The Golden Ass

The Golden Ass Summary and Analysis of Books 10-11

Book 10

The soldier takes Lucius, outfits him in military adornments, and eventually leaves him with a slave so he could report to his superior.

Lucius tells of a crime committed at the house of the slave’s master. The master had a son from a first wife and a son from a second wife. The second wife fell in love with the first son, now a handsome youth. She could not control her wild, libidinous feelings and finally brought him before her and confessed her feelings.

He was confused and abhorred her words, but felt it was best to keep her ignorant of his true feelings and pretend he would consider her desires.

The woman was annoyed with the delay and his excuses. She finally realized he had no intention of being with her, and ordered her favorite slave to fetch her a poison. Unfortunately, the youngest son came across the unattended glass of poison before she had time to give it to her son, and drank it and perished.

The household was convulsed with grief but the woman did not care, and accused the older son of murdering his brother because she would not sleep with him. The master was distraught that one son was dead and the other guilty of incest and murder.

A trial was called, and the civil servants proclaimed there must be actual proof before condemning him. The slave took the stand first, and lied briskly. People were mostly convinced until one of the councilors spoke to his other councilors and told them the slave was lying. He explained that he was a physician and that slave came to him to buy poison. The physician did not believe the wicked lies that it was for a mercy killing of an incurably sick person. Now, he said, how could the brother have killed him if the slave bought the poison?

The slave grew pale when he heard these words, but even under torture stuck to his story. Finally, the physician admitted he had always been wary of the slave and did not sell him a poison that killed people, but rather one that put them into a deep sleep from which they would eventually wake up.

Everyone went to the tomb where the young boy lay, and, to their great delight, he arose from his sleep. The stepmother was exiled and the slave hanged, and the father was blissfully happy to have both his sons back.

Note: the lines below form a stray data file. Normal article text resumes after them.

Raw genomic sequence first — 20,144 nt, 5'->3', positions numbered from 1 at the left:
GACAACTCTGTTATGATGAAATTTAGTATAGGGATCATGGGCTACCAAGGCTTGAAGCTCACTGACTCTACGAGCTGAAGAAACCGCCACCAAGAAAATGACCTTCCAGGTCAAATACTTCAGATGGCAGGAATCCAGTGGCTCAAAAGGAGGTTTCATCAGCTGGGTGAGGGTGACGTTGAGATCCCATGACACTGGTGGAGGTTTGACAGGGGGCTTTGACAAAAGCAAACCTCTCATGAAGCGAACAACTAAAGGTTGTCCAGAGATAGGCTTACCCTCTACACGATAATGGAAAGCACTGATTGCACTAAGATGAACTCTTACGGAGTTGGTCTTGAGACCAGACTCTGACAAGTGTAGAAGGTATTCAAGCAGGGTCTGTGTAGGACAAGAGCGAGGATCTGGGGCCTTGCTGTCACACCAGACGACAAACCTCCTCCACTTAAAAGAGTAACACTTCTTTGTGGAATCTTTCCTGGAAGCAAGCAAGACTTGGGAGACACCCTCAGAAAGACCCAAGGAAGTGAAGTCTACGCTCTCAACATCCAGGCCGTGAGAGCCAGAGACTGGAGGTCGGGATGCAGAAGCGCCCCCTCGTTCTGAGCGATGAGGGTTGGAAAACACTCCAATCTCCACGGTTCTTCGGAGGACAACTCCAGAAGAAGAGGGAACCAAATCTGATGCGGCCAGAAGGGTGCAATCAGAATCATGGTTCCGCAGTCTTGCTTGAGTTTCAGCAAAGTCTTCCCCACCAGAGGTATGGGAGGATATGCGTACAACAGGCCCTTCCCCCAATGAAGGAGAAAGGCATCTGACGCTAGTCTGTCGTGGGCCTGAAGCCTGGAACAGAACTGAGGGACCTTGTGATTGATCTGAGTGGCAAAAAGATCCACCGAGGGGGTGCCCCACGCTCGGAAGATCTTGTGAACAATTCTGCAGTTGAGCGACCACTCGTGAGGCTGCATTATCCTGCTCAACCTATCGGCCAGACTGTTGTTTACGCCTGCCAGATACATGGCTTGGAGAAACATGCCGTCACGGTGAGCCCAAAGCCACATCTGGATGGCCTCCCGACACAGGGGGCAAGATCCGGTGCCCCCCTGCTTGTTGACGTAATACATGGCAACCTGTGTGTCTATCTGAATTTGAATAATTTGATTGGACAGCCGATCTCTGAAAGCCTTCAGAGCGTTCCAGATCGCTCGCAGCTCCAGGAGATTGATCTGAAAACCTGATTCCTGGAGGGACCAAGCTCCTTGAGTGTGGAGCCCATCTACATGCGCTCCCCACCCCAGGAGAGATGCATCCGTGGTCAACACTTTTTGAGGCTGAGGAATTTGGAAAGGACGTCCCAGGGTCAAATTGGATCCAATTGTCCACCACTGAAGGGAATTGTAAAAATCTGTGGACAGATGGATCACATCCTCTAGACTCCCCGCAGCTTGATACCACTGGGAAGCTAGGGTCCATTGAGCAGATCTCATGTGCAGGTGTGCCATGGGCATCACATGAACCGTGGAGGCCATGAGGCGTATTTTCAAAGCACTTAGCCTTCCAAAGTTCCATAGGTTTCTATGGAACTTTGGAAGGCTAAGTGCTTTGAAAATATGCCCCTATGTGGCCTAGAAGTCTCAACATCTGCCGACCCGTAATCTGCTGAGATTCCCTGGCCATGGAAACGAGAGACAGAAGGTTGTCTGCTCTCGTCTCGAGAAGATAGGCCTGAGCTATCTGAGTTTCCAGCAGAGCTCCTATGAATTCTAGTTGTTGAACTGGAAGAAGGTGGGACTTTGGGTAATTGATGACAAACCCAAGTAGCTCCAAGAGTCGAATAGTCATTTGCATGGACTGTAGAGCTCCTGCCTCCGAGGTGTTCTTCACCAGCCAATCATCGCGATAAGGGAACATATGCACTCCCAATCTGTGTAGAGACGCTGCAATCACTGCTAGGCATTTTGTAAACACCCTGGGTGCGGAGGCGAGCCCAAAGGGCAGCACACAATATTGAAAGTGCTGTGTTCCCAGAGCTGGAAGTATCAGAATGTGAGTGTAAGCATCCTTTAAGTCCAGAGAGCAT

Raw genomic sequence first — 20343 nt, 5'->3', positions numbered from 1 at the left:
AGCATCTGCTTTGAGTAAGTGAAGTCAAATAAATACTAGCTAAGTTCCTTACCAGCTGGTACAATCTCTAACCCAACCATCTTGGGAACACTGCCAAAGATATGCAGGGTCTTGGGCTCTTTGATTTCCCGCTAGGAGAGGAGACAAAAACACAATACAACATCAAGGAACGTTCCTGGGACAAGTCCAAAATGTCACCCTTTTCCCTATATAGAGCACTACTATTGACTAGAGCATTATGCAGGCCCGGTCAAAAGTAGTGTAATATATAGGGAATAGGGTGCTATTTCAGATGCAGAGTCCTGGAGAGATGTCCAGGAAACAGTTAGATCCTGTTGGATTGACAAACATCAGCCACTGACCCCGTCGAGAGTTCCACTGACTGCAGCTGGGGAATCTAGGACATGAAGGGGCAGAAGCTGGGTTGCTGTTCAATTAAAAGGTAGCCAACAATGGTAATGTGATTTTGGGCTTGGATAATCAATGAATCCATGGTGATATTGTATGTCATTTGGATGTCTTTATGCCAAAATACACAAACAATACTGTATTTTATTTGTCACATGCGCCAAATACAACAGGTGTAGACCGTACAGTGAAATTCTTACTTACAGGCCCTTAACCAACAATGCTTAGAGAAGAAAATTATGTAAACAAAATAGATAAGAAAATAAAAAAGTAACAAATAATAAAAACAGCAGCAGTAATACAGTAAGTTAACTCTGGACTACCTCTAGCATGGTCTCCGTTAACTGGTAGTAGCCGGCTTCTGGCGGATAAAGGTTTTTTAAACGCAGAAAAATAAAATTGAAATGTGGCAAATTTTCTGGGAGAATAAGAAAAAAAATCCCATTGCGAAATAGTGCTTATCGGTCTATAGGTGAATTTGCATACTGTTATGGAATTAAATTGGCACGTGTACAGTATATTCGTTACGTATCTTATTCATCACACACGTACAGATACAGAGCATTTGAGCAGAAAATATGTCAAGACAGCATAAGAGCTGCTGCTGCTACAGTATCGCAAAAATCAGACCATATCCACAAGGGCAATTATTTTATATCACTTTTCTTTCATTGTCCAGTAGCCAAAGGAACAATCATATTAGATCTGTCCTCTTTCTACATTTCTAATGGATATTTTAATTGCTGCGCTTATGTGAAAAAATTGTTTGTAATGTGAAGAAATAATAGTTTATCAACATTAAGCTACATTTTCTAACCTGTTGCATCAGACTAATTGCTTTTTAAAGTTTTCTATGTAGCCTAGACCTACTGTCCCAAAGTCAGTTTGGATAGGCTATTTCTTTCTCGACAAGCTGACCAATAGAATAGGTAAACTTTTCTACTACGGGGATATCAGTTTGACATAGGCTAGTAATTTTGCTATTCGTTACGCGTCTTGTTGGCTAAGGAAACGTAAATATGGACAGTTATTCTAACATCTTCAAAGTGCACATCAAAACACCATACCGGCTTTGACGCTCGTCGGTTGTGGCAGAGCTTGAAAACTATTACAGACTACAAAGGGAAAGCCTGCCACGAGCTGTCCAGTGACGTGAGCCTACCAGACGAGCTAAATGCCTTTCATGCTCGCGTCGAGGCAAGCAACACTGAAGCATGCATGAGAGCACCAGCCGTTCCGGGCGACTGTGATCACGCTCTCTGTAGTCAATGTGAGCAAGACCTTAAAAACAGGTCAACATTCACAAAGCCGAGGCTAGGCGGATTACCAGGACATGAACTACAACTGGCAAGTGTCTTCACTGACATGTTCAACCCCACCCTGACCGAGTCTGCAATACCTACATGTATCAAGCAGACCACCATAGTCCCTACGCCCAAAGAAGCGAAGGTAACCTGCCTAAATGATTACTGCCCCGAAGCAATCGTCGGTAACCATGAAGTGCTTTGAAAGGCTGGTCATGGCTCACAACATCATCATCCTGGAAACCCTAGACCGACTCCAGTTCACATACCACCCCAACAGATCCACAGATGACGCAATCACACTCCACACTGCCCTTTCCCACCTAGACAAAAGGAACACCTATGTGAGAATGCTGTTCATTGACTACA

After Lucius relates this story, he tells of how he is sold to two brother slaves with a rich master. One is a baker, the other a cook. Fortune shines on Lucius, for now he is surrounded by the most incredible food. In the evening when he is alone he begins to sneak bits of food, but eventually he cannot control himself and eats a great deal of the remains.

The brothers grow suspicious and even angry at each other, but after a discussion they realize they are each innocent, and must figure out who is stealing. For a long time they do not suspect an ass would eat such rich food intended for humans, but the fact that Lucius is growing fat, shiny, and healthy makes them pause.

They spy on Lucius one night, and to their amusement, see him eating the food, they laugh so loud their master hears, and has them bring Lucius in to his dining room. Even though he is full, Lucius eats the food with relish. He even drinks the wine offered to him. The master is tickled and gives Lucius to a freedman to take care of him.

There, Lucius learns “tricks” of how to do human things. All of this brings the master fame and renown. His name is Thiasus, a native of Corinth, and he is in line for the quinquennial magistracy.

To show his worthiness, he arranges a three-day gladiatorial event. He goes to Thessaly to attain things for the event, and instead of taking noble beasts, he decks out Lucius in fine trappings.

Back at Corinth, Lucius’s fame continues, and people pay to see him. One wealthy woman comes to actually lust after him, and says she will pay a large sum for a single night with him. The keeper agrees, since he cares only for profit, and everything is arranged.

The room is full of soft cushions and candles. The woman anoints herself with oil and addresses Lucius with words of love. Lucius worries about hurting her, but eventually they copulate and the woman is satisfied.

The keeper tells the master, who sees that this can bring more fame and money. The wealthy woman, however, refuses to threaten her good name by sleeping with an ass in front of the public, so it is decided to bring on a female criminal, who is the only woman to agree.

Lucius tells the story of this terrible woman. The woman’s father had a wife, who was pregnant, that they must destroy the child if it is a girl. He was gone when it was born, though, and the woman could not obey and gave it to neighbors. Eventually she told her son, who was a couple years older than the girl, and being a noble youth, he agreed to help and told the father that this young woman was an orphan. He even gave her in marriage to a close friend, and all was happy for a time.

Sadly, the young man’s own wife (she who was to be with Lucius) became envious and suspicious of her husband’s sister, not knowing that she was his sister. Her hatred grew and grew, and she had her favorite slave trick the girl into coming alone to her brother’s country house. There the woman beat the girl and killed her with a hot brand between her legs, even though the girl screamed out the truth.

The brother was horrified and grief-stricken, but his wife did not care, and set about procuring a poison to kill her husband. She brought the physician to their house to mix it, telling her husband it was something for his gastric pains, but as she was an evil, suspicious woman, she assumed the physician was cheating her and made him publicly take some as well.